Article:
Friday, November 14, 2008

Brain Power

When I was eleven years old, one of my cousins had an aneurysm which left him a quadriplegic. He had been in medical school, was an avid mountain climber, and an outstanding violist. He had had some non-specific neck pain for a couple of days, and one night, it was bad enough that his mother took him to the hospital. The short story is that he went to the operating room with the hopes that the aneurysm could be repaired but woke up paralyzed, on a ventilator. This really impressed me, as he could speak, but he had to use a computer to write, using his tongue to move a cursor. Ever since then, I have been afraid of a similar thing happening to me, especially after learning about multiple sclerosis (MS) and amyotrophic lateral sclerosis (ALS) a few years later. Of course, when I was a first year medical student, I had every disease we learned about, including MS and ALS! Fortunately, I survived intact.

For those of you who may not know what ALS is, it is a rapidly progressive and always fatal disease which attacks the nerve cells that control voluntary motor function. Eventually, the upper motor neurons (those in the brain) and the lower motor neurons (those in the spinal cord) stop working, so messages do not get transmitted to muscles, and the muscles eventually shrink and waste away. Oddly enough, most patients retain control of bladder and bowel function, eye muscles, and the senses of smell, taste, hearing, and touch. Usually patients die within three to five years from the onset of the diagnosis, although approximately ten percent live for ten or more years. For more information, I found the website from the National Institute of Neurological Disorders and Stroke to be very informative.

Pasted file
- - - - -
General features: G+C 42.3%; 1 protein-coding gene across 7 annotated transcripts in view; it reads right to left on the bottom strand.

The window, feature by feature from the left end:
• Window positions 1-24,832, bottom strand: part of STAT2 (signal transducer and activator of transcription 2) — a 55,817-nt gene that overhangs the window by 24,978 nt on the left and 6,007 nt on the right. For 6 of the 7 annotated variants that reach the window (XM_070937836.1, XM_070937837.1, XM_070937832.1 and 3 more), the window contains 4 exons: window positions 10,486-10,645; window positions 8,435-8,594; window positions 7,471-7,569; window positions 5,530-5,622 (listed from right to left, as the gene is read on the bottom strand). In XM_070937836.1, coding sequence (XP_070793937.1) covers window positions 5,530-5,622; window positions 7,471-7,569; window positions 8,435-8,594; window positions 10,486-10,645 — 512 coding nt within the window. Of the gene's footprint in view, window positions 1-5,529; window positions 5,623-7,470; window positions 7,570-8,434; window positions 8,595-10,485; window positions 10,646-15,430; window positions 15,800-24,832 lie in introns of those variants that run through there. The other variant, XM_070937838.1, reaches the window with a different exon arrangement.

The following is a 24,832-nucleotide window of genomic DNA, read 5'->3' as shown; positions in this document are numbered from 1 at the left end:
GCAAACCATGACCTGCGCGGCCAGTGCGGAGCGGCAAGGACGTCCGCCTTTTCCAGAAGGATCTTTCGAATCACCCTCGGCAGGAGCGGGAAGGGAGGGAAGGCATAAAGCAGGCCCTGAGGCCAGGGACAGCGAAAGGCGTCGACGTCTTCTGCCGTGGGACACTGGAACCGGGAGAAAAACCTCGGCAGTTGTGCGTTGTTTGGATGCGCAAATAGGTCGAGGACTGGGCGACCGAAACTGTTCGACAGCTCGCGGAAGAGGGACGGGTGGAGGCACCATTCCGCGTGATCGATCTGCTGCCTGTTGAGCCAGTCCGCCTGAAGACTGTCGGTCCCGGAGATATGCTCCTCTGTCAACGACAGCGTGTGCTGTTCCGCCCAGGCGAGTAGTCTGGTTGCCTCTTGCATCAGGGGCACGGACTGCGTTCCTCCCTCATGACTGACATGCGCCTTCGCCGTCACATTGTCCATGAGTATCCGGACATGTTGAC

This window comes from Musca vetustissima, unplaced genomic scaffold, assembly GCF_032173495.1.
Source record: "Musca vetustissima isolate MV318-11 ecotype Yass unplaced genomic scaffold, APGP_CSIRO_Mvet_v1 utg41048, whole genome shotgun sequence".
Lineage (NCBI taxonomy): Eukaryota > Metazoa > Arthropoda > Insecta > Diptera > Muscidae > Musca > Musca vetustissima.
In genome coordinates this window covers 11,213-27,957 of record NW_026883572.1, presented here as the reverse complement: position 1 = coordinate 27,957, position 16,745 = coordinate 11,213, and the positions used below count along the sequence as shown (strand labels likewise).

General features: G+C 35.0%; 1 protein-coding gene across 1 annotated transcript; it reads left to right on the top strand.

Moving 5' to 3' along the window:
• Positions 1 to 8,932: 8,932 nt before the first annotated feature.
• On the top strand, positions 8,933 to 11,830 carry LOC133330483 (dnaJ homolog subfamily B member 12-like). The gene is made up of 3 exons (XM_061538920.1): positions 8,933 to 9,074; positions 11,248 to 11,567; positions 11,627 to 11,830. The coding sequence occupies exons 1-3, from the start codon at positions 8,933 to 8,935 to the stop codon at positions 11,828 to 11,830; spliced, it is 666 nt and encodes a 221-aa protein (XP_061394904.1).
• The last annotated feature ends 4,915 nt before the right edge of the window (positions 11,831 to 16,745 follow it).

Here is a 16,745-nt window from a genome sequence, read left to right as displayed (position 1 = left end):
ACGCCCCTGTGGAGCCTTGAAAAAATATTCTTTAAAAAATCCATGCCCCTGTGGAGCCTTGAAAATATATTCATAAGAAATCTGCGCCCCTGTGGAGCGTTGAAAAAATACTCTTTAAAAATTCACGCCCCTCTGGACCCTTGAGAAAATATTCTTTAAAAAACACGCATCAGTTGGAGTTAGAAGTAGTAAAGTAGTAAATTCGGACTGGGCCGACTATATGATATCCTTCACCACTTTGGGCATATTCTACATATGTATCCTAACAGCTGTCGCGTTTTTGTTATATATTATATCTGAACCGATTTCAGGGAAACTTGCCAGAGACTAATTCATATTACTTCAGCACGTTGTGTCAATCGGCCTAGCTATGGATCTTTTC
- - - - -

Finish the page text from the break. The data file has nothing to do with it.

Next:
These memories of worrying about various illnesses came back to me last week when I watched the CBS news show, Sixty Minutes. There was a segment called, "Behind the Scenes: Brain Power" ( which just blew me away. It focused on a neuroscientist by the name of Scott Mackler from the University of Pennsylvania. He was diagnosed with ALS, and the disease has progressed to where he is ventilator-dependent and unable to speak. However, he is now able to communicate using Brain Computer Interface Technology, which basically allows a person's brain to be connected to a computer using EEG electrodes attached to a cap which is placed on his skull. So, in order to write a letter or to speak, Dr. Mackler looks at a computer screen with flashing letters, and the computer writes the letter that he is thinking of. Absolutely amazing!! The neuroscientist who was "locked in" by his disease now can write journal articles and goes to work in his lab where he conducts research. The story also talks about a woman, Cathy, who suffered a brain stem stroke which left her only able to move her eyes and with some facial expression. She volunteered to participate in a clinical trial where the Braingate system was implanted directly into the motor cortex of her brain. Cathy is able to move a cursor on a computer screen by thinking about how she would move her hand; she is able to turn off lights, for example, using this technology.

Advances in the science like this are always so exciting to me. Yes, I'm a nerd, I know. But the potential for this Braingate technology is limitless, and there are so many people who could benefit from this. Obviously, it would be even better if we could find the causes of neurodegenerative diseases so that we could prevent them, but even if we did, it could be used for stroke victims, accident victims, and many others. I am concerned that with our healthcare system in shambles, along with our economy, that funding for research will be cut, but I hope that our amazing, creative, dedicated science community can continue to thrive somehow.

1 comment:

hi mik1986 said...
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